T.D. Richardson recalled, "Bernard was a very fine English stylist who had seen the first introduction of the International style into Britain and who, as a professional teacher, had viewed it with all the knowledge and technique of basic poise, together with the action and counter action of the shoulders and hips requisite for the correct drawings of rockers and counters, brackets and threes. When I, who also started as an English stylist, went to him some years later for lessons in the international style, I well remember him saying: The main difficulty for you, as it was for me, will be to learn to bend your knee; it took me two years and that's about what it will take you: and he was right. Bernard in his day was a fine athlete, smallish but physically very strong." Bernard gave T.D. ('Tyke') the advice, "Go hungry for the ice" meaning you should get on the ice "bursting with desire to skate." T.D. also described him as "possibly the greatest teacher of skating that ever lived" and noted that "he paid great attention to the proper use of the free leg."

Photograph of figure skating coach Bernard Adams

After The Great War, Bernard taught at the Manchester Ice Palace and the Palace Hotel Rink in St. Moritz. Two of his more famous pupils during this period were perennial British Champions Ethel Muckelt and Jack Ferguson Page. In the late twenties and early thirties, he taught at the newly opened Westminster Ice Club. Among his pupils were many high society and titled individuals who passed the National Skating Association's tests, including Reginald Maulding - future Chancellor of the Exchequer - and Sir Peter Markham Scott, an Olympic yachtsman and talented glider pilot. In his autobiography "The Eye Of The Wind", Scott described Bernard as "a gentle little man with white hair and moustache and black eyebrows."

Olympic and World Medallist Maribel Vinson came from America to England to work with Bernard in 1934. Maribel described him as her "special mentor". In a piece penned for "Skating" magazine, she recalled, "Although he no longer skates very much himself, his profound knowledge and priceless sense of humour make skating under his watchful eye exacting yet delightful."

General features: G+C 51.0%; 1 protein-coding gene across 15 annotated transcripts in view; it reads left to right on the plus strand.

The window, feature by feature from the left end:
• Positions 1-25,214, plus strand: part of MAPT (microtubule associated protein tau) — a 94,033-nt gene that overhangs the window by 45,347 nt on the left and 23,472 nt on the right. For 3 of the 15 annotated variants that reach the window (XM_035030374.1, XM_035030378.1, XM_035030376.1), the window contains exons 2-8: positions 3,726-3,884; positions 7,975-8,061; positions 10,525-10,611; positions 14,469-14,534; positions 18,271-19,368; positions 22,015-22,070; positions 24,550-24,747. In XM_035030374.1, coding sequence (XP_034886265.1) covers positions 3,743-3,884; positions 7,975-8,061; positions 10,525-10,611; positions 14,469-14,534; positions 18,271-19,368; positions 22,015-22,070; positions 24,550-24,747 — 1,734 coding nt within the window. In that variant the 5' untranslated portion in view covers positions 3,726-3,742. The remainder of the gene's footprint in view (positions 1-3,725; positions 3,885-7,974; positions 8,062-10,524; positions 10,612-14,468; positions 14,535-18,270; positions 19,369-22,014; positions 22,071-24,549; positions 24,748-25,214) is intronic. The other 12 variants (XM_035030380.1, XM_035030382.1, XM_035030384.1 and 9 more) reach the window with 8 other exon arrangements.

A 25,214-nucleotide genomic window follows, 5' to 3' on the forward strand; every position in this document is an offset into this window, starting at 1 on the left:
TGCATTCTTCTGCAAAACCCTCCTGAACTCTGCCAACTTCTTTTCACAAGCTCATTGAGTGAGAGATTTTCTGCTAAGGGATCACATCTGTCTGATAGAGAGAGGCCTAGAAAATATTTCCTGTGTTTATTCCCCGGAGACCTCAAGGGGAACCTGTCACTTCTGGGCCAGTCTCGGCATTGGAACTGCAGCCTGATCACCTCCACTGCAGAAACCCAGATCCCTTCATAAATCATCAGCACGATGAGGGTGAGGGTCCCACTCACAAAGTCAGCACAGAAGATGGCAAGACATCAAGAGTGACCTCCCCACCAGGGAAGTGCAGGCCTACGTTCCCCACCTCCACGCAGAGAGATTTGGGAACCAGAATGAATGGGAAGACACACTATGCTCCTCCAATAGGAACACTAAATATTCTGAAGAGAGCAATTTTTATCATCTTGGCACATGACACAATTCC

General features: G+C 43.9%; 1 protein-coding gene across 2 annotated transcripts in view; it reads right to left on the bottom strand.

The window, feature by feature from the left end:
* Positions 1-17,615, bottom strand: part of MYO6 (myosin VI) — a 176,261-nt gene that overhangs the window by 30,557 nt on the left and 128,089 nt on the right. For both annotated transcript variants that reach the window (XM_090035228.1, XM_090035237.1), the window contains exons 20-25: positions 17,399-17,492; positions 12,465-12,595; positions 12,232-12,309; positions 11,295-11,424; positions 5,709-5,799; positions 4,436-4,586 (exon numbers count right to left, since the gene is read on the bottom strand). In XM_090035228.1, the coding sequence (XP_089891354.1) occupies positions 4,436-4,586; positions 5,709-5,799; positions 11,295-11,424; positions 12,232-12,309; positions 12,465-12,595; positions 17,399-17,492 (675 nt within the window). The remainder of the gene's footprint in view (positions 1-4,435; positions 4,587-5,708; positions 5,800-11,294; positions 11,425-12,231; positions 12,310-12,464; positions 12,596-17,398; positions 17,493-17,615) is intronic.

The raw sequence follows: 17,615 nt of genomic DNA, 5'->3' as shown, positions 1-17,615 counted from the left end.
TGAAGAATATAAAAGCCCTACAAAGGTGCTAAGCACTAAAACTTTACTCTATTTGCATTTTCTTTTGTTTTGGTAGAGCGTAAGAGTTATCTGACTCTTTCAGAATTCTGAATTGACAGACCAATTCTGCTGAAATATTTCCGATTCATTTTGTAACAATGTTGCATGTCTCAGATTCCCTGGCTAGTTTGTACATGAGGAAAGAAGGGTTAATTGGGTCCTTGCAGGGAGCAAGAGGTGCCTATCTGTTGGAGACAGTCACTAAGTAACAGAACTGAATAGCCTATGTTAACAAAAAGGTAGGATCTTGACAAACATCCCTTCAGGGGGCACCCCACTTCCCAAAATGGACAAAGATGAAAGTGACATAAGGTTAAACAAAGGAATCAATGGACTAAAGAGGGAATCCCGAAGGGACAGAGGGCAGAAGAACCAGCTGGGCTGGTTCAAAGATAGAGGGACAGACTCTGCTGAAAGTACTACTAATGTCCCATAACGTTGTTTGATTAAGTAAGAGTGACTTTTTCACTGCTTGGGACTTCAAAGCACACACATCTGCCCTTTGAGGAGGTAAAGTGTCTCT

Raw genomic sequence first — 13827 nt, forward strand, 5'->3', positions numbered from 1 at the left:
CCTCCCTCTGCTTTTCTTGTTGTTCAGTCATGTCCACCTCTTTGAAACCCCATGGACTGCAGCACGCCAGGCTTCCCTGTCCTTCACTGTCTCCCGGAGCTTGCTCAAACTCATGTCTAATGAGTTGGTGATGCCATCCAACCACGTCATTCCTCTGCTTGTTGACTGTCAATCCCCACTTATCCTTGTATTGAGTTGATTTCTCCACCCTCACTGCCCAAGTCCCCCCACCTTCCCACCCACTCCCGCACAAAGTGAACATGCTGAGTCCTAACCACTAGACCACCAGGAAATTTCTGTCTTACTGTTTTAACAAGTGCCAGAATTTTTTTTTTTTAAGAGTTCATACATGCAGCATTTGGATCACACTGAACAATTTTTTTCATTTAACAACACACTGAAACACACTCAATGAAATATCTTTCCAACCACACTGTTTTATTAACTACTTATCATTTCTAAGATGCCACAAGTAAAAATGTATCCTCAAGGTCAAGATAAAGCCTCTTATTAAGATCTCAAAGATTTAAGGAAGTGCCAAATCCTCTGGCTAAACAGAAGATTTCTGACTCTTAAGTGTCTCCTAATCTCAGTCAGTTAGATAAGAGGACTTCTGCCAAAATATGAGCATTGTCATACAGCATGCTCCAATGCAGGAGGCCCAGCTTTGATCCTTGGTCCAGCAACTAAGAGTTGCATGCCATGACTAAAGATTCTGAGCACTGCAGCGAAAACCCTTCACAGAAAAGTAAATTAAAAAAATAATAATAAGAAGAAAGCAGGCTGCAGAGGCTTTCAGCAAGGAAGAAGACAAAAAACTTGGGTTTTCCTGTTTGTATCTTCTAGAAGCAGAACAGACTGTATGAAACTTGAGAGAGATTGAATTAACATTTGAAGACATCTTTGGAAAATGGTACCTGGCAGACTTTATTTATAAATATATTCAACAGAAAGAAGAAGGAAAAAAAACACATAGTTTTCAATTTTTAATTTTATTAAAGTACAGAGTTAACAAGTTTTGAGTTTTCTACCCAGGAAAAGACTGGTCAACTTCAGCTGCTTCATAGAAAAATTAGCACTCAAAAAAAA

Photograph of figure skating coach Bernard Adams and his student Ethel Muckelt
Ethel Muckelt and Bernard Adams

Bernard retired in 1935 at the age of sixty-eight. The following year, he became the first professional skater in history to be bestowed a Lifetime Honorary Membership with the National Skating Association.

I was fortunate enough to connect with Jane Blake and Emma Kayne, who both provided a wealth of information about Bernard's story, without which this blog would not have been possible. Emma explained, "Bernard was one of those gentlemen of the time who collected stamps, butterflies (of which there are two large museum style cabinets still at my uncle's house), rare eggs etc... I still have lots of old envelopes he collected for the stamps (steamed off), and auction catalogues for stamp auctions. His brother Alexander was my great grandpa, and he married Hilaire Byng, who was a lady in waiting at court to Princess Louise, daughter of Queen Victoria. Hilaire was one of three girls and granddaughter to Viscount Torrington. The marriage caused a scandal as she married out of her class/social status and also to a Catholic, and she was written out of her mother's will, shunned by her sisters and pretty much hounded out of court life. Hilaire and Alexander moved to Appedore where they opened a hotel, but it was not a great success by all accounts. They then retired to Somerset and Bernard joined them in retirement... He never married."

Bernard passed away on July 17, 1941 at the age of seventy-four in England, during the height of The Blitz. He was buried in the church at Swell, in Somerset. The Londesborough Theatre, site of his first coaching job, was demolished in the summer of 1960. Although this legendary "professor of skating" has been largely overlooked, his contributions to the early development of the sport in England and Switzerland were immeasurable.

Skate Guard is a blog dedicated to preserving the rich, colourful and fascinating history of figure skating. Over ten years, the blog has featured over a thousand free articles covering all aspects of the sport's history, as well as four compelling in-depth features. To read the latest articles, follow the blog on FacebookTwitterPinterest and YouTube. If you enjoy Skate Guard, please show your support for this archive by ordering a copy of figure skating reference books "The Almanac of Canadian Figure Skating", "Technical Merit: A History of Figure Skating Jumps" and "A Bibliography of Figure Skating":